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The Local Area Guide to Living in Godalming

Godalming is an English civil parish and market town in the county of Surrey. It lies in a deeply forested and hilly area around the River Wey, around 30 miles southwest of London. As such, it lies within the commuter belt into the city. It is well known for its picturesque beauty, regarded by some as a quintessential example of a small English countryside town. It has been ranked among the top 3 desirable property hotspots in the country, and has a good quality of life on offer for its residents.

Godalming has a long and interesting history dating back to Saxon England, during which King Alfred the Great famously bequeathed the town in his will to his nephew Ethelwald. Its positioning between London and the port city of Portsmouth means that it has long been an important trading point. Over the centuries, the economy of Godalming has been powered by a variety of industries; from woolen cloth during the medieval period to paper making and eventually quarrying. As time passed, a high number of commuters began to settle there and the town was bigger than Guildford during the 19th Century. A rather more fascinating fact in the town’s history also occurred during this period: In 1881, when the installation of an electric lamp on the street marked the world’s first public electricity supply.

Many of the buildings in Godalming reflect its historic roots, with 138 listed buildings scattered throughout. The town’s architecture is defined by its Tudor-framed buildings, as well as its beautiful medieval churches. The old town hall, or ‘The Pepperpot’ as it is affectionately known, similarly holds great symbolic value. In the past, Godalming has had some highly illustrious residents. These include James Oglethorpe, the founder of the colony of Georgia, as well as the writer and novelist Aldous Huxley.

Information about the Local Residents

Godalming has a population of around 21,804 according to the 2011 census, with its mean age of 41.5 - just a little over the national average. Just under 20% of residents are of pensionable age, and around 22% are under the age of 18. The area is wealthy when compared to the national average. Just 1.1% of residents claim Jobseeker's Allowance, and a total of 6.6% of people are on benefits of any kind - which lessens in comparison to 13.5% of the country as a whole.

The town’s wealth is clear to see when looking at its social grade profile. Social grade is determined by the occupation of the main household earner, and by this measure 40.7% of households belong to the highest grade (AB). This is nearly double the national rate for this figure: 23%. A further 30% are in grade C1, while just 29.5% belong to grades C2 or DE. Home ownership rates are also above average. 37.7% of households are owned outright, while 36% are owned with a mortgage which compares to 30.6% and 32.8% for the nation respectively. Just 10.4% of houses are privately rented, and only 12.5% are designated social housing.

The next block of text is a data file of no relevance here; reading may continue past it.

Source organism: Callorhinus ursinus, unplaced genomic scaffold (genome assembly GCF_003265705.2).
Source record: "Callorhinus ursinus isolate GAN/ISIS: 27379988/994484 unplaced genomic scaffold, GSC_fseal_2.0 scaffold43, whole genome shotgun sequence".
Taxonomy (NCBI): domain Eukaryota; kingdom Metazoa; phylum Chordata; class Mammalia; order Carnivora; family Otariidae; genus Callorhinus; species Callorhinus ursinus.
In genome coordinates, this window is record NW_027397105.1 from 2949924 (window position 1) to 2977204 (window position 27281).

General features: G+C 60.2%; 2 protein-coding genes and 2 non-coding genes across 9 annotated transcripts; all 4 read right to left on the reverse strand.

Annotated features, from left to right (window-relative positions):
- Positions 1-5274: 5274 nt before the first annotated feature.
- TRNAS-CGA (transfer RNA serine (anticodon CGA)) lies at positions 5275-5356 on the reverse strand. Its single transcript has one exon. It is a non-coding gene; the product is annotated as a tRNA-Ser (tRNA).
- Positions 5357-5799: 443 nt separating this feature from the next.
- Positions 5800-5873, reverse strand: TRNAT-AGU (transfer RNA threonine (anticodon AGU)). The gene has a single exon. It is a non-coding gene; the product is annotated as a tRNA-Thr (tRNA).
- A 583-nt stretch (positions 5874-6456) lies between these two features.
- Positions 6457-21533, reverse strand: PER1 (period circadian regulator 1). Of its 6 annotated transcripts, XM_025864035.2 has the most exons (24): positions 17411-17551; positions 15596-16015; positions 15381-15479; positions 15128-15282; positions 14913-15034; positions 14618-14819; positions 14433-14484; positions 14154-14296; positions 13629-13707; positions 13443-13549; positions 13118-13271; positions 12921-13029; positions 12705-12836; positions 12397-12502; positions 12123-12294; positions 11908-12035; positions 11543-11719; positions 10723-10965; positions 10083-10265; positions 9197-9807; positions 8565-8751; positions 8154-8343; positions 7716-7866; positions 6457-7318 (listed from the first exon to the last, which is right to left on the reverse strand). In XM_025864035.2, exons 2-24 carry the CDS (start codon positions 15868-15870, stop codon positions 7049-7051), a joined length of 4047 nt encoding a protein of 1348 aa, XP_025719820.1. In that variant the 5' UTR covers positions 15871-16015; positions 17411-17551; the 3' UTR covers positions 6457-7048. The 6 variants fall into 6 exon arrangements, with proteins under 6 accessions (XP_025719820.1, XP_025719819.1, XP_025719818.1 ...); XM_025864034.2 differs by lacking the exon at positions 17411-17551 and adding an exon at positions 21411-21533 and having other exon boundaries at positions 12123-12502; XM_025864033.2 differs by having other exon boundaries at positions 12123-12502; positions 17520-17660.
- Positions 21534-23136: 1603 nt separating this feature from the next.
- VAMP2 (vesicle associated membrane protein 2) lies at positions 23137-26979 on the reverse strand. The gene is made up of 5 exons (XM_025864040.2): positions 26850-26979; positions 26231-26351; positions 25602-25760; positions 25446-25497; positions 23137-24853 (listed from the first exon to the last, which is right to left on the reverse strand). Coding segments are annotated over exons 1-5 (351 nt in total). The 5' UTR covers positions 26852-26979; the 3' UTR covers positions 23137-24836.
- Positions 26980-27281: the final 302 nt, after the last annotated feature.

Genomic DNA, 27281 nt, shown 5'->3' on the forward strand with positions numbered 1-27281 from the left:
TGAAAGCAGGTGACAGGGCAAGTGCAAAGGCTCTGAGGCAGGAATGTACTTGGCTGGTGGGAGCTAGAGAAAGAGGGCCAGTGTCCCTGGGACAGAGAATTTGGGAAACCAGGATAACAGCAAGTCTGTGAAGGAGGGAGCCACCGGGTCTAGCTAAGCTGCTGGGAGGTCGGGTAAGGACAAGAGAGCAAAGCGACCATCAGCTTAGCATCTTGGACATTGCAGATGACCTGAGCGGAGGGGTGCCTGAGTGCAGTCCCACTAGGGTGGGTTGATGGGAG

Nearby Schools

As a commuter town, Godalming has a lot of families with young children. They are provided for by a good selection of schools, starting with 10 co-educational state primary schools. These feed into two state secondary schools - Broadwater School and Rodborough Technology College. Past the age of 16, pupils from these schools often move on to Godalming College, which has been awarded the ‘Outstanding’ rating across all categories following its last Ofsted inspection. The college was also the best performing state school in Surrey for A-Levels in 2004.

Godalming also has three independent schools: Charterhouse School, Prior's Field School and St Hilary's School.

Getting Around

Godalming is fantastically provisioned in terms of transport links. By road, there are several trunk roads running through or near to the town, including the A3, the A31 and the A281. Between these, there is easy access to get to Guildford, Winchester, Brighton, Portsmouth and London. Godalming railway station, on the Portsmouth Direct Line, offers direct links to London Waterloo in one direction and to Portsmouth in the other.

Local Shops

Godalming's weekly market offers a brilliant range of locally produced goods. As well as this, it has a strong selection of independent stores selling artisan goods, antiques, clothing, books, gifts, jewellery and more. The town also has some excellent tea rooms, cafes, pubs and restaurants, and hosts the ‘Godalming Food Festival’ on an annual basis.

Whilst every effort has been taken to ensure the above information is up to date, some inaccuracies may occur. If you notice any inaccuracies please contact editor@zoopla.co.uk

All information was correct at time of publication and is provided in good faith.

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